I skipped the second one after being really annoyed by the vice presidential debates. Turns out, I skipped the exciting one and tuned in when it got boring.
Watching the vice presidential debate really made me think. Do any undecided voters tune in for that? And if so, are their opinions swayed at all by the seconds-in-command?
Deciding that the answer was no, I moved on.
Watching the third debate seemed silly to me, though I did learn that they're tied 47-47, which you would not be able to tell in my fair city.
I don't know any undecided voters. In fact, I don't know how someone could be undecided in this campaign. I feel like regardless of political party, you vote along your own values, and you don't need one (or three) debates to see which candidate would be more likely to represent your ideas (for the impact of the election on your finances, see yesterday's post on Reality vs. Aspiration).
Are You Undecided at This Point?
In 2004, I thought politics and campaigns would be my life. In 2012, with the benefit of hindsight, I am so, so glad that I am not involved in that world, even as a volunteer. But it surprises the 2012 version of myself to honestly wonder how the outcome of the presidential election would affect my little life. The funny thing is, that's a wasted thought, because we can never know how different things would have turned out. We don't have the benefit of hindsight when we vote for president.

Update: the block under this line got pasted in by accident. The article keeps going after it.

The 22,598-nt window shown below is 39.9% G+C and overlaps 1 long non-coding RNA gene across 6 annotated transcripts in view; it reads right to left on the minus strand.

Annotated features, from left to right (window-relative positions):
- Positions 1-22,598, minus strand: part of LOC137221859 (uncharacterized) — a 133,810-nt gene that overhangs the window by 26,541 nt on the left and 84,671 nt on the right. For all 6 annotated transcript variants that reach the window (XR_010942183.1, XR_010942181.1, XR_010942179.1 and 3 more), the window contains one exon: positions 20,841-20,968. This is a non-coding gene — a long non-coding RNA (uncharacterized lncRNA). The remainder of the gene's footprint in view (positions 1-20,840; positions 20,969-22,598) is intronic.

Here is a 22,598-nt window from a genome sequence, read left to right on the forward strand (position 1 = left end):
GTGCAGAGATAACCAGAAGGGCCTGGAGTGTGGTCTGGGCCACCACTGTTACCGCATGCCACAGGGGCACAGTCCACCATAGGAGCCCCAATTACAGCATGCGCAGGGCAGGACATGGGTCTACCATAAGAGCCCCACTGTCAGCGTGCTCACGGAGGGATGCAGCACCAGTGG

So, we watch. And, more importantly, we vote. Most of us vote for the person who is similar to us, whether that's pro-life, pro-gay marriage, or pro-Big Bird.
In Oregon, we don't go to the polls, so in my state, this will all be over soon. We got our ballots in the mail over the weekend. They don't come with “I voted!” stickers, and we either have to fork out the better part of fifty cents and mail in our ballots, OR we have to drive by someone who is collecting ballots. It's all very anti-climactic, I'll admit, but I do it anyway, in every single election, simply because it's a luxury that American women have enjoyed for less than 100 years, and women in a lot of countries still don't get to enjoy. Plus, it gives me the freedom to complain when the wrong person gets elected.
Because of the electoral college, the country doesn't wait with bated breath to see who won Oregon's seven electoral votes.
Do You Think It's Important to Vote?
I have voted in Washington, Washington DC, and Oregon, and I'll be honest, my vote for prez just didn't matter all that much. It's not like the personal decision about whether you should walk away from your home. Those decisions matter…
But the smaller elections? Every single vote matters. My first year of college, I voted absentee in Washington, and the local school levy passed by three votes. The measure needed a 60% majority, and because I mailed in my ballot, and my parents voted in favor, the schools got to keep the heat on. Or something.
If you don't vote, start. Sure, you might think voting doesn't matter, but it's a lot like personal finance. Little things add up.
And your vote may be a little thing, but the more you exercise your rights, the more likely you are to feel connected.
Vote. Because there are people out there dying to have this liberty.
I'll get off my soap box. There are fewer than two weeks left until the election. And that means that I can go back to watching season 839 of The Bachelor instead of this he-said, he-said no-I-didn't-yes-you-did reality television they call American politics.